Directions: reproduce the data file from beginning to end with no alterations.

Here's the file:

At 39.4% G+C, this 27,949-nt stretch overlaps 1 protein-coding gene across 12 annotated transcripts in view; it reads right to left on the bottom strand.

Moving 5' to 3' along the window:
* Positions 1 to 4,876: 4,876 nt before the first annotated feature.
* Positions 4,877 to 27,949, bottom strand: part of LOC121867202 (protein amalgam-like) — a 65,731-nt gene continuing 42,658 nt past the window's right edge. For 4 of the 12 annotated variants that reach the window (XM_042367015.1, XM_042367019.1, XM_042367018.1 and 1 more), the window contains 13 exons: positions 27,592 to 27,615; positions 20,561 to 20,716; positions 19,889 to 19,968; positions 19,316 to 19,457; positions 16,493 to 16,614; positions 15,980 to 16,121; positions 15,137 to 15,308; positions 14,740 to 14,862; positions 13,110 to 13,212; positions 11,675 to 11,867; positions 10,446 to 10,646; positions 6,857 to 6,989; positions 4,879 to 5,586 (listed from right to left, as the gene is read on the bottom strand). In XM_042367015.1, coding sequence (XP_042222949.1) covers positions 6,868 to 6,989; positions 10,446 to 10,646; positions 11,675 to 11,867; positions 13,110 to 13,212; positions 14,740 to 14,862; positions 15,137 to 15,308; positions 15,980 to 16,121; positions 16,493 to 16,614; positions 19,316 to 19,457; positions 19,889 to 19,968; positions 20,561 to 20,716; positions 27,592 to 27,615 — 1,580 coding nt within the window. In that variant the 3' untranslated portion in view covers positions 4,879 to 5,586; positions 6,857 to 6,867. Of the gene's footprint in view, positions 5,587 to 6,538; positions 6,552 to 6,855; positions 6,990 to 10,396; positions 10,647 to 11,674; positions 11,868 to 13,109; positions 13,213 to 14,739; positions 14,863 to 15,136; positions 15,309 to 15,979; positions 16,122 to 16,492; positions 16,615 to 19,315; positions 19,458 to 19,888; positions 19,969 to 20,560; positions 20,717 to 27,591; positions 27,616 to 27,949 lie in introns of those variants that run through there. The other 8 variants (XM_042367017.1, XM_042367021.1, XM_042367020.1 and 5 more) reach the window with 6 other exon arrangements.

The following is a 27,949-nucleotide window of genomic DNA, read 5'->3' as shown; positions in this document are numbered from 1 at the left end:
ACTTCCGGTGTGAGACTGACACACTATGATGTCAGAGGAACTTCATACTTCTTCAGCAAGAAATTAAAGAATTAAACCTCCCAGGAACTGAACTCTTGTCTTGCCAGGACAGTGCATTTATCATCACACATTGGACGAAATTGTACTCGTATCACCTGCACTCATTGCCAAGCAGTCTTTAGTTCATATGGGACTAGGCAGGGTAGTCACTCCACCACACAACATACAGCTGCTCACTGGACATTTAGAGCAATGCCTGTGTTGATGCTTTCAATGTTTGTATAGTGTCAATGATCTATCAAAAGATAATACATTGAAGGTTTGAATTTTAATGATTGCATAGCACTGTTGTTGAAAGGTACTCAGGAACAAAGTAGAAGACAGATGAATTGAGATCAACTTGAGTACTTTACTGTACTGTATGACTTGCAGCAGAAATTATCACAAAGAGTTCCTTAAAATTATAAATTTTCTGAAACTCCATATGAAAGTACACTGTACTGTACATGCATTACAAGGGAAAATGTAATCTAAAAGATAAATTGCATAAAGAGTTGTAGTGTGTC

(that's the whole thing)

At 39.4% G+C, this 27,949-nt stretch overlaps 1 protein-coding gene across 12 annotated transcripts in view; it reads right to left on the bottom strand.

Moving 5' to 3' along the window:
* Positions 1 to 4,876: 4,876 nt before the first annotated feature.
* Positions 4,877 to 27,949, bottom strand: part of LOC121867202 (protein amalgam-like) — a 65,731-nt gene continuing 42,658 nt past the window's right edge. For 4 of the 12 annotated variants that reach the window (XM_042367015.1, XM_042367019.1, XM_042367018.1 and 1 more), the window contains 13 exons: positions 27,592 to 27,615; positions 20,561 to 20,716; positions 19,889 to 19,968; positions 19,316 to 19,457; positions 16,493 to 16,614; positions 15,980 to 16,121; positions 15,137 to 15,308; positions 14,740 to 14,862; positions 13,110 to 13,212; positions 11,675 to 11,867; positions 10,446 to 10,646; positions 6,857 to 6,989; positions 4,879 to 5,586 (listed from right to left, as the gene is read on the bottom strand). In XM_042367015.1, coding sequence (XP_042222949.1) covers positions 6,868 to 6,989; positions 10,446 to 10,646; positions 11,675 to 11,867; positions 13,110 to 13,212; positions 14,740 to 14,862; positions 15,137 to 15,308; positions 15,980 to 16,121; positions 16,493 to 16,614; positions 19,316 to 19,457; positions 19,889 to 19,968; positions 20,561 to 20,716; positions 27,592 to 27,615 — 1,580 coding nt within the window. In that variant the 3' untranslated portion in view covers positions 4,879 to 5,586; positions 6,857 to 6,867. Of the gene's footprint in view, positions 5,587 to 6,538; positions 6,552 to 6,855; positions 6,990 to 10,396; positions 10,647 to 11,674; positions 11,868 to 13,109; positions 13,213 to 14,739; positions 14,863 to 15,136; positions 15,309 to 15,979; positions 16,122 to 16,492; positions 16,615 to 19,315; positions 19,458 to 19,888; positions 19,969 to 20,560; positions 20,717 to 27,591; positions 27,616 to 27,949 lie in introns of those variants that run through there. The other 8 variants (XM_042367017.1, XM_042367021.1, XM_042367020.1 and 5 more) reach the window with 6 other exon arrangements.

The following is a 27,949-nucleotide window of genomic DNA, read 5'->3' as shown; positions in this document are numbered from 1 at the left end:
ACTTCCGGTGTGAGACTGACACACTATGATGTCAGAGGAACTTCATACTTCTTCAGCAAGAAATTAAAGAATTAAACCTCCCAGGAACTGAACTCTTGTCTTGCCAGGACAGTGCATTTATCATCACACATTGGACGAAATTGTACTCGTATCACCTGCACTCATTGCCAAGCAGTCTTTAGTTCATATGGGACTAGGCAGGGTAGTCACTCCACCACACAACATACAGCTGCTCACTGGACATTTAGAGCAATGCCTGTGTTGATGCTTTCAATGTTTGTATAGTGTCAATGATCTATCAAAAGATAATACATTGAAGGTTTGAATTTTAATGATTGCATAGCACTGTTGTTGAAAGGTACTCAGGAACAAAGTAGAAGACAGATGAATTGAGATCAACTTGAGTACTTTACTGTACTGTATGACTTGCAGCAGAAATTATCACAAAGAGTTCCTTAAAATTATAAATTTTCTGAAACTCCATATGAAAGTACACTGTACTGTACATGCATTACAAGGGAAAATGTAATCTAAAAGATAAATTGCATAAAGAGTTGTAGTGTGTC